Guide To The Very Best Of Science Fantasy
1. Writing Monsters: How to Craft Believably Terrifying Creatures to Enhance Your Horror, Fantasy, and Science Fiction
Monsters are more than things that go bump in the night…
Monsters are lurking in the woods, beneath the waves, and within our favorite books, films, and games–and there are good reasons why they appear so often. Monsters are manifestations of our fears and symbols of our society–not to mention they’re a lot of fun–but each should serve a purpose and enhance the themes and tension in your fiction.
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Bringing together papers presented at the Academic Conference on Canadian Science Fiction and Fantasy from 2005 to 2013, this collection of fresh essays includes two plenary session keynote addresses – by Veronica Hollinger and by Robert Runte – and 15 papers on science fiction and fantasy literature, television and music by Canadian creators. Authors discussed include Charles de Lint, Nalo Hopkinson, Tanya Huff, Esther Rochon, Peter Watts and Robert Charles Wilson. Papers on the television show Supernatural and the Scott Pilgrim comics series are also included.
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3. Masters of Science Fiction and Fantasy Art: A Collection of the Most Inspiring Science Fiction, Fantasy, and Gaming Illustrators in the World
Masters of Science Fiction and Fantasy Art profiles and celebrates the work of today’s leading practitioners of art of the fantastic, as well as a handful of gifted newcomers from around the globe. The range and impact of their work is both inspiring and far-reaching. These 28 masters have created images for television, movies, gaming, museum exhibits, theme park rides, and every area of publishing. Some of the artists featured only employ traditional painting techniques, while others use only digital methods, and many more blend the mediums to create their fantastical images. Each artist discusses his/her influences and techniques as well as offering tips to beginning artists. Science Fiction Grandmaster and Hugo Award–winning author Joe Haldeman contributes a foreword. Artists, science fiction fans, and art collectors will appreciate the outstanding artwork featured here.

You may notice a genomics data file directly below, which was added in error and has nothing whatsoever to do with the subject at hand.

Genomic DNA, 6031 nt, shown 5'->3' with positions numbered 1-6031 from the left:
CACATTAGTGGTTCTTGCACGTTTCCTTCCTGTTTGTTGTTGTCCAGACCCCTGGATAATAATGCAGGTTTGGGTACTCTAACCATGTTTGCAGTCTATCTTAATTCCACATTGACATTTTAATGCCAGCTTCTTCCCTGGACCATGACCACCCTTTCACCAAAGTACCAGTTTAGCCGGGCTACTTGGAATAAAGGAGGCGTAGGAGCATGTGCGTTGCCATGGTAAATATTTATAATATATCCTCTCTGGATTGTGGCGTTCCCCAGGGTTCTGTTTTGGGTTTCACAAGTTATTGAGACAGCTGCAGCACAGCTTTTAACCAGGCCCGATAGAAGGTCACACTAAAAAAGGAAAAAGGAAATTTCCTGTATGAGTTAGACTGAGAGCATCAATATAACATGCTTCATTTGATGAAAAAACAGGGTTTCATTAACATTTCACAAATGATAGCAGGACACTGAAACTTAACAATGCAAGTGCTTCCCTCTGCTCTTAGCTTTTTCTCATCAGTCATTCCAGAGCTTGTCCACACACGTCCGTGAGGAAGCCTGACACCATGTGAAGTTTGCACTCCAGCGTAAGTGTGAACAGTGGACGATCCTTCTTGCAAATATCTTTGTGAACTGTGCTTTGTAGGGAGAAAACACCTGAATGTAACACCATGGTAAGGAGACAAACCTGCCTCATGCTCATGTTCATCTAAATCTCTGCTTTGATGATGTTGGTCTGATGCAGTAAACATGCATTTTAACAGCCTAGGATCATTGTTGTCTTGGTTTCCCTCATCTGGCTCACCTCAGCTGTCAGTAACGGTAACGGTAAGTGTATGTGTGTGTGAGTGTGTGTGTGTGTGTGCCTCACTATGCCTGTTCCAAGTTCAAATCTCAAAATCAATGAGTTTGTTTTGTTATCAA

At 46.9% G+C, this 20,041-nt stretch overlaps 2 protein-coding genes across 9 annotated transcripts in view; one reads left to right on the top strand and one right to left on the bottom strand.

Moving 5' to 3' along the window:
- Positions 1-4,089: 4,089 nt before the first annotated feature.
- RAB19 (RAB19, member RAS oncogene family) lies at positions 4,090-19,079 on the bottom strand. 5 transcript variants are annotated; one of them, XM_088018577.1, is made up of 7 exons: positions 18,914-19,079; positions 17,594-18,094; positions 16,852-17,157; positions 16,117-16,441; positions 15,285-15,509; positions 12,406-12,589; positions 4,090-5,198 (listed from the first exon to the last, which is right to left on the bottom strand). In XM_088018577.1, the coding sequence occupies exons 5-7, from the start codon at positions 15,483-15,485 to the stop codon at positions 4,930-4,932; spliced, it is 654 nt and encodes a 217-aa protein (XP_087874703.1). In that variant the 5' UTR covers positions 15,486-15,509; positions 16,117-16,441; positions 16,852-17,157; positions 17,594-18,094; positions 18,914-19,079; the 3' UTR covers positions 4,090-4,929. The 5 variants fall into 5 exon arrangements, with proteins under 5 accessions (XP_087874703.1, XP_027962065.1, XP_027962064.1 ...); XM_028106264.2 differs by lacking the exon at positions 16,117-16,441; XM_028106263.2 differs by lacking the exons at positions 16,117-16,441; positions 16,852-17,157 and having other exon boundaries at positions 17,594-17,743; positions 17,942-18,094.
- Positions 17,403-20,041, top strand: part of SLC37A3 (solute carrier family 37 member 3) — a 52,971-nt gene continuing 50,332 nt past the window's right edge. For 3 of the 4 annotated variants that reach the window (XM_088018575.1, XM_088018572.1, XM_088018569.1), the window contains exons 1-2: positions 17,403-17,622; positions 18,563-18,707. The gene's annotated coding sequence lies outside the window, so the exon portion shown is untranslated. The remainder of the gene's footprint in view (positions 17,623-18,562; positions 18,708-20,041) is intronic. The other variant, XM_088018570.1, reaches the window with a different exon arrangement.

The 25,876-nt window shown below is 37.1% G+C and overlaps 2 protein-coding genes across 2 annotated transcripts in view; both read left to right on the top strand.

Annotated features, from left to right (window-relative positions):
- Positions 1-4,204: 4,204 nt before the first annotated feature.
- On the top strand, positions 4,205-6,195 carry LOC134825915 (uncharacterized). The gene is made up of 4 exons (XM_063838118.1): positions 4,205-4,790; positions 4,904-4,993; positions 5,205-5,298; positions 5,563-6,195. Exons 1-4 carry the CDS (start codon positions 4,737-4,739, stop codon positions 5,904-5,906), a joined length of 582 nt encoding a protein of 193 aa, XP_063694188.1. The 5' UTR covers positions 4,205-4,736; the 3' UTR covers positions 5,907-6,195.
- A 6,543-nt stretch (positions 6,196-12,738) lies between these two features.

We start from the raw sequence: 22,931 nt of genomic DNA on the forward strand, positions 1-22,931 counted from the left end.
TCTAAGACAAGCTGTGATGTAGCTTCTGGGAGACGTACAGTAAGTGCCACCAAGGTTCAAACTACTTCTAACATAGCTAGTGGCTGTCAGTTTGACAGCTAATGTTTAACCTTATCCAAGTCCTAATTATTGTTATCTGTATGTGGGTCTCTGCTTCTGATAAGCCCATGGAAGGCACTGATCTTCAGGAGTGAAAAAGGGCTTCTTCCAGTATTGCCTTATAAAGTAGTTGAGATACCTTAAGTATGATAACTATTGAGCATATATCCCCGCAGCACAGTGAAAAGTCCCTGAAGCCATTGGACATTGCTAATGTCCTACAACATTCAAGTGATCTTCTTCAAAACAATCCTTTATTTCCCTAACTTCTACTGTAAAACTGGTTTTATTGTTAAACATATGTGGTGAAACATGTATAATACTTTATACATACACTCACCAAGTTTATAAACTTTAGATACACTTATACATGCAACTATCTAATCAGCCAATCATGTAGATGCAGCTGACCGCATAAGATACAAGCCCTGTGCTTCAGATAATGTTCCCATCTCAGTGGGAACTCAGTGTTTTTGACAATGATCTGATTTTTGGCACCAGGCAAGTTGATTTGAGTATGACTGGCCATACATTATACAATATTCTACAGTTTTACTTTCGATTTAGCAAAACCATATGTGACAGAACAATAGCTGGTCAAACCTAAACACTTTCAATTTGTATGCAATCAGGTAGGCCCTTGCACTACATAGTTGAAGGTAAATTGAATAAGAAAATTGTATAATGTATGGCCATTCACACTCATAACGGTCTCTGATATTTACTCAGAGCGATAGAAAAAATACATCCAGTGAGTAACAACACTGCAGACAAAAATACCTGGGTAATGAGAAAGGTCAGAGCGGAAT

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The fourth book in the Science of Discworld series, and this time around dealing with THE REALLY BIG QUESTIONS, Terry Pratchett’s brilliant new Discworld story Judgement Day is annotated with very big footnotes (the interleaving chapters) by mathematician Ian Stewart and biologist Jack Cohen, to bring you a mind-mangling combination of fiction, cutting-edge science and philosophy.
1. Marjorie Daw is a librarian, and takes her job — and indeed the truth of words — very seriously. She doesn’t know it, but her world and ours — Roundworld — is in big trouble. On Discworld, a colossal row is brewing.
2. The Wizards of Unseen University feel responsible for Roundworld (as one would for a pet gerbil). After all, they brought it into existence by bungling an experiment in Quantum ThaumoDynamics. But legal action is being brought against them by Omnians, who say that the Wizards’ god-like actions make a mockery of their noble religion.
3. As the finest legal brains in Discworld (a zombie and a priest) gird their loins to do battle — and when the Great Big Thing in the High Energy Magic Laboratory is switched on — Marjorie Daw finds herself thrown across the multiverse and right in the middle of the whole explosive affair.
4. As God, the Universe and, frankly, Everything Else is investigated by the trio, you can expect world-bearing elephants, quantum gravity in the Escher-verse, evolutionary design, eternal inflation, dark matter, disbelief systems — and an in-depth study of how to invent a better mousetrap.